Fish with a mild taste, such as tilapia, is widely available and can be used for many different menu items. The thinness of tilapia fillets makes grilling them a challenge. When the flesh sticks to a grill’s grate, it is nearly impossible to remove it without tearing apart the flaky flesh. Grilling tilapia requires high heat and a barrier that prevents the delicate fillets from cooking onto the grill. Along with tilapia, we have created a guide that will help you choose the best fish for grilling.
Oil and Clean the Grill
Remove soot and dried bits of food from the grill grate with a grill brush. A clean, smooth grill grate is less likely to attract fish. Before or during the preheating process, brush the grill. After the grill has started heating, it is often easier to scrub old food off the bars if there is any stuck to the grate. Clean the grate thoroughly: It should be smooth. Use a clean towel, folded paper towel or heat-proof basting brush to apply cooking oil to the brushed grate. The oil acts as a barrier, preventing the tilapia from sticking.
Thoroughly Preheat the Grill
If the grill is sufficiently hot when you put the tilapia on it, the narrow bars will sear the flesh, creating those coveted grill marks. Fish that has been seared does not stick to its cooking surface. Set the grill to medium-hot, then let it heat at the target temperature for an additional 10 minutes to ensure it’s ready for the tilapia fillets.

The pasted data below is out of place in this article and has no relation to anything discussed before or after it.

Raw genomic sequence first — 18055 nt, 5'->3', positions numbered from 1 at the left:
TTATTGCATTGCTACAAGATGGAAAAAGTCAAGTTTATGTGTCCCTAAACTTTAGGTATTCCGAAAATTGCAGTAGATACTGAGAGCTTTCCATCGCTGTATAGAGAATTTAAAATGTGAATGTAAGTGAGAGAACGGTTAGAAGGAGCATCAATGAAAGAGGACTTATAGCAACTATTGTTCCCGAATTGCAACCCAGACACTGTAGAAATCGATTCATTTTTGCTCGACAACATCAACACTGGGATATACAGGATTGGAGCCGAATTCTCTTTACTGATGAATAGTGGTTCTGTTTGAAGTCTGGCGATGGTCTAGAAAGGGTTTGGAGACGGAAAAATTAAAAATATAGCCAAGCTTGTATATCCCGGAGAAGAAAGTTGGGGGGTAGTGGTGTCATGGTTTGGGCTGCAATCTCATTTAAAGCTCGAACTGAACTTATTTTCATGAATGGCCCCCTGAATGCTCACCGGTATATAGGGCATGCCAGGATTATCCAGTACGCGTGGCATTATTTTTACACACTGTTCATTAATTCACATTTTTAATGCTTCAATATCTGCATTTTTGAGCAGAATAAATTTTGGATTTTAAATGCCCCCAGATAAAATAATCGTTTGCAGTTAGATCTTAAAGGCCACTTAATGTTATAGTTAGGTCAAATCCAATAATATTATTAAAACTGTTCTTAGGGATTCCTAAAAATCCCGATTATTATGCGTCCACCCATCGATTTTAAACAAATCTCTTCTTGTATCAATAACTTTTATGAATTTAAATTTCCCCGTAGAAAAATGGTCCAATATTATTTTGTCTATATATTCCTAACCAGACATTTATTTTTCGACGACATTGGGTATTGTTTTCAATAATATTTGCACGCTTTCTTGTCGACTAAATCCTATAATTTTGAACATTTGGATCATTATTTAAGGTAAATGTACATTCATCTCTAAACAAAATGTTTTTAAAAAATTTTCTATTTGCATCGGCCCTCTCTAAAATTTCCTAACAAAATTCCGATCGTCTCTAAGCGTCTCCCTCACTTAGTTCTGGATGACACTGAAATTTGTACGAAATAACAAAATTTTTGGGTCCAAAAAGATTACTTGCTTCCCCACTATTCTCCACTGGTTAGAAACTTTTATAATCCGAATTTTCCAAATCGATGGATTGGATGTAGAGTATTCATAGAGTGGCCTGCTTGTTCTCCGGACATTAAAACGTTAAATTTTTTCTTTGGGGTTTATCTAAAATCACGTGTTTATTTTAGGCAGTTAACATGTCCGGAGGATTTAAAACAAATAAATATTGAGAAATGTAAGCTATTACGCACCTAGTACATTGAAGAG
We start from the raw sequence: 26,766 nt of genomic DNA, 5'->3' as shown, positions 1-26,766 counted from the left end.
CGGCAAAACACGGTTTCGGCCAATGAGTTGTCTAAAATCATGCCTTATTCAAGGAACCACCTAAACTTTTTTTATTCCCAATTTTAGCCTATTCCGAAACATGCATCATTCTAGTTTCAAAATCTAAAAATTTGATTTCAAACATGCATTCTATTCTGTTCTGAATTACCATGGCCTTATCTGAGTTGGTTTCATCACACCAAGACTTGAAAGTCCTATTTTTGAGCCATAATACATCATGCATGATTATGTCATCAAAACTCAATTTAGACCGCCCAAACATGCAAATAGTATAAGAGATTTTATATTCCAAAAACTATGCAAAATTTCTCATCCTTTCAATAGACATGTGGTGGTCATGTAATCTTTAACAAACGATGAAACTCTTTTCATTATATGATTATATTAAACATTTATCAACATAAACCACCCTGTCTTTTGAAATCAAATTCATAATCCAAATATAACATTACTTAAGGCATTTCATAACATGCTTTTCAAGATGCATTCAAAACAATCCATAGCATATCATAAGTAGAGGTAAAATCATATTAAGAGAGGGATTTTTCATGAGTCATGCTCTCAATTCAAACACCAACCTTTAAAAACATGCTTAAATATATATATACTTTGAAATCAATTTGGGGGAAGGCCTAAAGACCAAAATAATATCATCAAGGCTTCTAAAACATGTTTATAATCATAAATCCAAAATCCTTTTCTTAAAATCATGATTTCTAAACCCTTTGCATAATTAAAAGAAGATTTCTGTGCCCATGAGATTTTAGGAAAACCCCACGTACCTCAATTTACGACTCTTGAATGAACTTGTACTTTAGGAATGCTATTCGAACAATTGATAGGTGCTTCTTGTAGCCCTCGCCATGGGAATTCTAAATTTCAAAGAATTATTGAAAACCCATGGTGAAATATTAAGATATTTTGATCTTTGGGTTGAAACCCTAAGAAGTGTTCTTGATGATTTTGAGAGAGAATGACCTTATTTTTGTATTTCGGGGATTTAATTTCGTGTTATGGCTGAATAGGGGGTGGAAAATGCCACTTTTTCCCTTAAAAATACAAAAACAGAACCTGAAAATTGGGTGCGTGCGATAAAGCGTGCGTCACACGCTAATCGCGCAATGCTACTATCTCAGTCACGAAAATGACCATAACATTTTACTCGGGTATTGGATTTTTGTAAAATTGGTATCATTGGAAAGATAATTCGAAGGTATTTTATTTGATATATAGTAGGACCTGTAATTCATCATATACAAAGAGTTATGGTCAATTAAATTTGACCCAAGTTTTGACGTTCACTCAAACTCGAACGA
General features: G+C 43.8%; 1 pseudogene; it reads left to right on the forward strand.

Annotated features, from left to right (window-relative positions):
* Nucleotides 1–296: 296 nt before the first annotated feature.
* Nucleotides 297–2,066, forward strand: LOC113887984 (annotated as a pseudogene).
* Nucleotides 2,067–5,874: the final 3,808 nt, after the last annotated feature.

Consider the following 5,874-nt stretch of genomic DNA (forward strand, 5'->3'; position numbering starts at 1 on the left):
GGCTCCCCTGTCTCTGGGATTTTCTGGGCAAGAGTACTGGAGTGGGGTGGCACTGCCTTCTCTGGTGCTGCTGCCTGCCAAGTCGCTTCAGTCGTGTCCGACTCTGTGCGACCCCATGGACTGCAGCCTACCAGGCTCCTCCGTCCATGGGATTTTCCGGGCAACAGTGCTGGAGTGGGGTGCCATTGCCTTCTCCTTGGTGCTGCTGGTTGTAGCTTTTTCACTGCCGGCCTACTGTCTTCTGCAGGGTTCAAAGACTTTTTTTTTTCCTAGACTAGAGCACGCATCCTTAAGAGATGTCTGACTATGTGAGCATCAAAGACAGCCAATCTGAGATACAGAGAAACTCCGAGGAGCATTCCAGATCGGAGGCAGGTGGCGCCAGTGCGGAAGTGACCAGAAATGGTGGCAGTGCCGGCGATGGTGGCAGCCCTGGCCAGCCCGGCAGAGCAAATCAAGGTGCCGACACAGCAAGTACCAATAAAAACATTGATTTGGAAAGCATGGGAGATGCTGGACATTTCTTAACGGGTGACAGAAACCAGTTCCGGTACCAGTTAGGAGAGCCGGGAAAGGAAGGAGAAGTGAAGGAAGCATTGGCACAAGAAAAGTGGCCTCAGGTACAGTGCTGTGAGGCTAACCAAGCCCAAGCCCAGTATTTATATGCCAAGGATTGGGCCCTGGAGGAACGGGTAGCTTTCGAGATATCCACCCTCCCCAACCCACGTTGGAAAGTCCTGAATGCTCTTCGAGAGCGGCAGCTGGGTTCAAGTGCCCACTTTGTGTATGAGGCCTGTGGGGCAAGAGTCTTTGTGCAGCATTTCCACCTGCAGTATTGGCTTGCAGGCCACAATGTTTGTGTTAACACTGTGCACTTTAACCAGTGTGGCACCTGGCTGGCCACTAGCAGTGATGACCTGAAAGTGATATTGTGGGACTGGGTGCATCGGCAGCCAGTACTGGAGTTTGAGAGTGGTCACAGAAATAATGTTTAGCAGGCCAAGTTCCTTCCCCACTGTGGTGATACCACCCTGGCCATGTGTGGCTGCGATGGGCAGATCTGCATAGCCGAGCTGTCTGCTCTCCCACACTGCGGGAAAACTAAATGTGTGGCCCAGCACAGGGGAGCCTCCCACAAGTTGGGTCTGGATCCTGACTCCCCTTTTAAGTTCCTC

Prepare the Fish
You should use the thickest pieces of tilapia you can find. Thaw frozen tilapia, and pat thawed and fresh fillets dry with paper towels. Season the fillets to taste. Put a light coating of cooking oil on both sides of the tilapia fillets. Wrap them in plastic wrap and let them warm to room temperature. Fish that is cold does not sear as well as fish that is room temperature. Tilapia fillets are relatively thin, so thawed pieces should reach room temperature within 15 to 20 minutes.
Grill the tilapia until the edges of the fillets are white and opaque. With a long, thin metal spatula, carefully slide the fillet between the grill grate and the fillet. Flip the fish carefully to prevent it from falling apart. If possible, do not flip the fish more than once. Grilling the tilapia takes only three to five minutes per side. Using a meat thermometer, cook the fish until its internal temperature reaches 145 degrees Fahrenheit. You should remove it from the grill immediately to prevent overcooking and unnecessary moisture loss, which could also cause sticking.
Barrier Alternative: Pouches
While brushing cooking oil on the grill can help keep the fish from sticking, there are other surefire ways to prevent it. Prepare aluminum foil or parchment paper pouches for each tilapia fillet, then grill the fish in the pouches. If desired, you can include thinly sliced vegetables in each pouch. In this way, the fish is effectively steamed in its own juices. It is still possible to achieve subtle grill marks on the tilapia depending on how hot your grill is.
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Barrier Alternative: Grilling Basket
You can also use a grilling basket, which is a hinged, flat metal tool with long handles that can be used for grilling fish and vegetables, as well as meats like hamburgers and chicken breasts. Tilapia can still achieve grill marks on a grilling basket since it has an open grid, similar to a grill grate. If you grill the fillets in pouches or a basket, you do not have to oil the grate or tilapia unless you want to.